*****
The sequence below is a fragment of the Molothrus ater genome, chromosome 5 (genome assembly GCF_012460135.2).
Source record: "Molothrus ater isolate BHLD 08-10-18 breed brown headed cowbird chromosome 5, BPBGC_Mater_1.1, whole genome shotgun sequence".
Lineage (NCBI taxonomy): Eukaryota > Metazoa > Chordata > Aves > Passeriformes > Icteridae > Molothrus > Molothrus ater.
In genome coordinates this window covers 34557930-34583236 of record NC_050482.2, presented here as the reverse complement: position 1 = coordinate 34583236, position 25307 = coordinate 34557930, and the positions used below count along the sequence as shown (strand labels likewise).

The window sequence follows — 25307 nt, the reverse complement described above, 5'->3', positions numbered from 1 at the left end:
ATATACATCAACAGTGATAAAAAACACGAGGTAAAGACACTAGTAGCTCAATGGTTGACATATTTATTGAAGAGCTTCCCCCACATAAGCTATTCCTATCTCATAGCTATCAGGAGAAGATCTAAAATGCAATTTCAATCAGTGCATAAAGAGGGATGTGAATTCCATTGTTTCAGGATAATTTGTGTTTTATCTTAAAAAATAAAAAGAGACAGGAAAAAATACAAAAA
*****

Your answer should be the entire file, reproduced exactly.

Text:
The sequence below is a fragment of the Molothrus ater genome, chromosome 5 (genome assembly GCF_012460135.2).
Source record: "Molothrus ater isolate BHLD 08-10-18 breed brown headed cowbird chromosome 5, BPBGC_Mater_1.1, whole genome shotgun sequence".
Lineage (NCBI taxonomy): Eukaryota > Metazoa > Chordata > Aves > Passeriformes > Icteridae > Molothrus > Molothrus ater.
In genome coordinates this window covers 34557930-34583236 of record NC_050482.2, presented here as the reverse complement: position 1 = coordinate 34583236, position 25307 = coordinate 34557930, and the positions used below count along the sequence as shown (strand labels likewise).

The window sequence follows — 25307 nt, the reverse complement described above, 5'->3', positions numbered from 1 at the left end:
ATATACATCAACAGTGATAAAAAACACGAGGTAAAGACACTAGTAGCTCAATGGTTGACATATTTATTGAAGAGCTTCCCCCACATAAGCTATTCCTATCTCATAGCTATCAGGAGAAGATCTAAAATGCAATTTCAATCAGTGCATAAAGAGGGATGTGAATTCCATTGTTTCAGGATAATTTGTGTTTTATCTTAAAAAATAAAAAGAGACAGGAAAAAATACAAAAA